Should You Record Your Calls for Quality Assurance?
We grumble when we hear the announcement, “Calls may be recorded for quality assurance.” “Just get me to the agent already!” is our natural response. Then something inevitably goes wrong and we hope and pray that the conversation with the agent was indeed on the record.
Curiously, inevitably, indubitably, when we need that call pulled, it, like exculpatory evidence in an action thriller where a hero is falsely accused, mysteriously disappears.
Enter in my experience with British Airways.
The facts of this case are simple: I purchased two business class tickets to Nice from LAX with a return from Milan to LAX during British Airways’s Avios + AARP + Cash sale for $1600 + 60,000 Avios. Given the horrendous events in Nice and my previous experience visiting Sharm el-Sheikh after the Russian plane was bombed, I thought it best to cancel my flight and go somewhere else. When I inquired about cancelling I was told that I would receive a full refund for the cash within seven business days and the points back instantly minus $55/pax if I cancelled online or $110/pax if I cancelled over the phone.
Heeding the advice of the agent and the hypnotic message from BA’s hold music, I decided to visit BA.com and move forward with the cancellation. Unlike some hotels and airlines which present the warning: YOU WILL SURRENDER YOUR FIRST BORN CHILD SHOULD YOU CANCEL, British cryptically informs customers that the refund amount would be provided after (emphasis added) the cancellation is processed. Naively, and some may say foolishly, I clicked ‘cancel’.
After hitting refresh on BA’s website more times than I can recount in anticipation of my points refund, I called the airline to explain what happened and they said that I would only be receiving a refund for the taxes. The representative said that this was a cash ticket so I was not entitled to a refund beyond that. To clarify what I thought would be a correctable situation, I provided the exact time I placed the call to the agent who incorrectly advised me and the number I dialed. From there, I figured that they would pull the record and confirm that I was not making this up. Instead, I was shuffled around from one disinterested agent to another. “This is a customer service issue, let me transfer you.” “This is a ticketing issue, let me transfer you.”
Ultimately, I was told that they could not find the call so nothing could be done. This would be a total loss.
Outraged and justifiably enraged, I decided to file a suit in small claims court as there is no contractual opportunity to engage in consumer arbitration. Since my law firm is based in New York, I was within my rights to sue BA in Queens. Since two business class tickets cost at least $5000, I asked the court for this amount, the maximum that can be sought.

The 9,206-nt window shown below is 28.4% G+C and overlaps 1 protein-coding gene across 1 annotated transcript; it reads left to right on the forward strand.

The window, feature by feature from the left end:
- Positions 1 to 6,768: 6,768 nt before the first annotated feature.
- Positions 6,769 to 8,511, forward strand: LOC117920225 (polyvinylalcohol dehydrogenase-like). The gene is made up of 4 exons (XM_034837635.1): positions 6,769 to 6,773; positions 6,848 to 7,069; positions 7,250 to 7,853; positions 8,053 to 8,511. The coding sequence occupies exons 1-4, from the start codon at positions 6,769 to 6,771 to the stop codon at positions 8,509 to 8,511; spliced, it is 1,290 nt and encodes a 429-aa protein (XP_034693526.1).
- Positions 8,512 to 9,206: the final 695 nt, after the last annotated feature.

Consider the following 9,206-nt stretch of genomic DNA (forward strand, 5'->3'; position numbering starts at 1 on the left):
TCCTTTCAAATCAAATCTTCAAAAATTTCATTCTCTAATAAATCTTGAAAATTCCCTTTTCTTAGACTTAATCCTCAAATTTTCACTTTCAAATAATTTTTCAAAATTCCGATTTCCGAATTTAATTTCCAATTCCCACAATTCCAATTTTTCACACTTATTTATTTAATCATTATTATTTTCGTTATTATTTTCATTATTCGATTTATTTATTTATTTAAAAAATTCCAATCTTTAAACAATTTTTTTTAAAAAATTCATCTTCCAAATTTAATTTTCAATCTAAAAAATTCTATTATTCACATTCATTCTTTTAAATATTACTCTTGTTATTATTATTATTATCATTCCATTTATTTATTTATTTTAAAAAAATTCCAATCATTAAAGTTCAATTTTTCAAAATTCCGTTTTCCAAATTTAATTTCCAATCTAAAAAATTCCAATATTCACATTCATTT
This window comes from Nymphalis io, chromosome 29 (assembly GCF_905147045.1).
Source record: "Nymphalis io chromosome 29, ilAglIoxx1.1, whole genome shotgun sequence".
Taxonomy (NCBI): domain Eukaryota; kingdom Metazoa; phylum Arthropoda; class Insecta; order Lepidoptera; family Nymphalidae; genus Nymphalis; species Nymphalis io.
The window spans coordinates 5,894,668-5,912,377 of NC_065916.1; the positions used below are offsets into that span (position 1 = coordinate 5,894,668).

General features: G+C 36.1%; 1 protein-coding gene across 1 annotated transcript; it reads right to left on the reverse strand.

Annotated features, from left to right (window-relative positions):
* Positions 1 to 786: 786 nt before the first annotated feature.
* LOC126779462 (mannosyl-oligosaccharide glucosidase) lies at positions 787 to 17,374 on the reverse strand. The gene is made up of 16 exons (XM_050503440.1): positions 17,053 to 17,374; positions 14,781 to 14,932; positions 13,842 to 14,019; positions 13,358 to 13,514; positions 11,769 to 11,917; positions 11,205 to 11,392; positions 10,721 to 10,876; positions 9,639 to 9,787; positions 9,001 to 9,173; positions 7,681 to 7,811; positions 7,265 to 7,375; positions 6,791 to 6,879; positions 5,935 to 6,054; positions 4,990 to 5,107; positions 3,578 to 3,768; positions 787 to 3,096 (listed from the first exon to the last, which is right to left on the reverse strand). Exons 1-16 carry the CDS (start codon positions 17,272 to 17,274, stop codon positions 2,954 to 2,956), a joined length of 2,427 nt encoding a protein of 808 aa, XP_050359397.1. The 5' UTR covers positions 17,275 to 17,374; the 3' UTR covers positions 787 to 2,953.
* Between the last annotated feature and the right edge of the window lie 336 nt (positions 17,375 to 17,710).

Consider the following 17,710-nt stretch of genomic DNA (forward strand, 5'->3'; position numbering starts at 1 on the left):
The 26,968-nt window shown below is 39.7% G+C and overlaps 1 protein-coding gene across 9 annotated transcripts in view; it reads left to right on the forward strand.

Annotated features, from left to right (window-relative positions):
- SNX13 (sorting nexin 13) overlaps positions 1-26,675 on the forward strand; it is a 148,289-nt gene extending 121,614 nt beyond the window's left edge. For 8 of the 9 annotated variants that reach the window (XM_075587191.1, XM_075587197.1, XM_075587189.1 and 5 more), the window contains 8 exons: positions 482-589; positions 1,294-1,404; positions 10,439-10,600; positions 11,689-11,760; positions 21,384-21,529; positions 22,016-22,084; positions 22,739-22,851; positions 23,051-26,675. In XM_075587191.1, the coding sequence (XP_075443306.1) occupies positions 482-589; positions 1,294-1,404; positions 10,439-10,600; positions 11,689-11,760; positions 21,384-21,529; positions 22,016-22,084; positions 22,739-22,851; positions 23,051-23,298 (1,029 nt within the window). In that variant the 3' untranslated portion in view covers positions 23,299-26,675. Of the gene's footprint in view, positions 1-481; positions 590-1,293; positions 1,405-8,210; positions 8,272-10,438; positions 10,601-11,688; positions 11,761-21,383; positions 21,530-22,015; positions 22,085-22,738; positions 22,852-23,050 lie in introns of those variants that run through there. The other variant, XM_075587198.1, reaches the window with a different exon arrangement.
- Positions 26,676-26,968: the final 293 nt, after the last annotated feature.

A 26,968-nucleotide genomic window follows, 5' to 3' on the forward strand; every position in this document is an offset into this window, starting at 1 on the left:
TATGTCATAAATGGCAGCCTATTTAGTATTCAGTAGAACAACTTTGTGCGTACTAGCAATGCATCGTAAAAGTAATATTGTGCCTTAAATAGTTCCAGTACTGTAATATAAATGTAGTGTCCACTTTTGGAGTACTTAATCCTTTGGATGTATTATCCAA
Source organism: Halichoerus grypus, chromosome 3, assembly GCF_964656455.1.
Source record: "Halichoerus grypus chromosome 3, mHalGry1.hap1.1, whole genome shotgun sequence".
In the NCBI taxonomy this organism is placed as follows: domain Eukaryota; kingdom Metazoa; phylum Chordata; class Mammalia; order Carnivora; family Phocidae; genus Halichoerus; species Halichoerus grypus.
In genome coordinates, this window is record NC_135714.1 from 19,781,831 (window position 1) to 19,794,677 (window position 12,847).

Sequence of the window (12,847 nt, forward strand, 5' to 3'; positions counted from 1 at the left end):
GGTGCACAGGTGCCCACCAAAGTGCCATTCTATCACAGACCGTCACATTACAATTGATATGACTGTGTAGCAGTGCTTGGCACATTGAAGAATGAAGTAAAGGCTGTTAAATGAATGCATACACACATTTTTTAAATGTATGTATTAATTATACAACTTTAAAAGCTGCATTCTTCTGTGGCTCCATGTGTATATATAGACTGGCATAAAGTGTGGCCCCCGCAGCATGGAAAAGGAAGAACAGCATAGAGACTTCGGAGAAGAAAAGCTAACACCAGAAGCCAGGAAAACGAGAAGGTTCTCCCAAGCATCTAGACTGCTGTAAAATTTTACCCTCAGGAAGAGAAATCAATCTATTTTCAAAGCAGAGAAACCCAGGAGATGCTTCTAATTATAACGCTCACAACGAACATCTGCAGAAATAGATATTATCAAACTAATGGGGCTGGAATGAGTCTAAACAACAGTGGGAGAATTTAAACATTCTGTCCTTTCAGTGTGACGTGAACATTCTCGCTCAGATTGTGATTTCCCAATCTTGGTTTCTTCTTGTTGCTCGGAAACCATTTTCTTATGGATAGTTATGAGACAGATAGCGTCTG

My Babu Bhatt legal argument is that I justifiably relied on another party and was injured as a result of this reliance. Legal theories notwithstanding, my argument was based on common sense reasoning; what kind of imbecile would give up points + cash + and a trip to South of France in exchange for nothing? What kind of company wouldn’t believe such a plausible explanation especially with audio proof?
The case is still pending though I anticipate that British will counter by arguing that this was a nonrefundable ticket and that I am responsible for understanding the terms and conditions. Furthermore, I expect them to say, as one cheeky agent did, calls ‘may’ be recorded for quality assurance.
This same song and dance is not unique to British. The consumer implores the agent to follow the choreography of reason by processing the claim step by step. Instead, his reluctant dance partner departs from the grace of the waltz, insisting on the chaos of salsa. Dizzy from being spun in circles, the consumer finds no resolution as he is transferred from one help[less] desk to another. Notes, documentation, recordings in support of the consumer all disappear as the agent engages in a freestyle routine. “We have no rec, rec, record.”The charade of service ends with an ode to Billy Idol as the consumer finds himself talking solely to himself, either because the phone was abruptly disconnected or because he has been on the phone for so long that the department has closed.
Unfortunately, cases like mine are for too common. Corporations hide behind their terms and conditions instead of acknowledging the errors of their employees. It’s far easier to blame the consumer and take the next call in the queue than to show empathy. It’s far more convenient to pass the call on to another department than deal with the problem. It’s far more profitable to reply with an automated response to a consumer inquiry than to provide human and humane service.
I do not know what will happen with my British claim but I do know that the next time I’m on the phone with a company whether it be Sprint, Comcast, Bank of America, and most certainly with British, I will began by saying, “My name is Alexander. This call will be recorded for my own assurances. How can you help me?”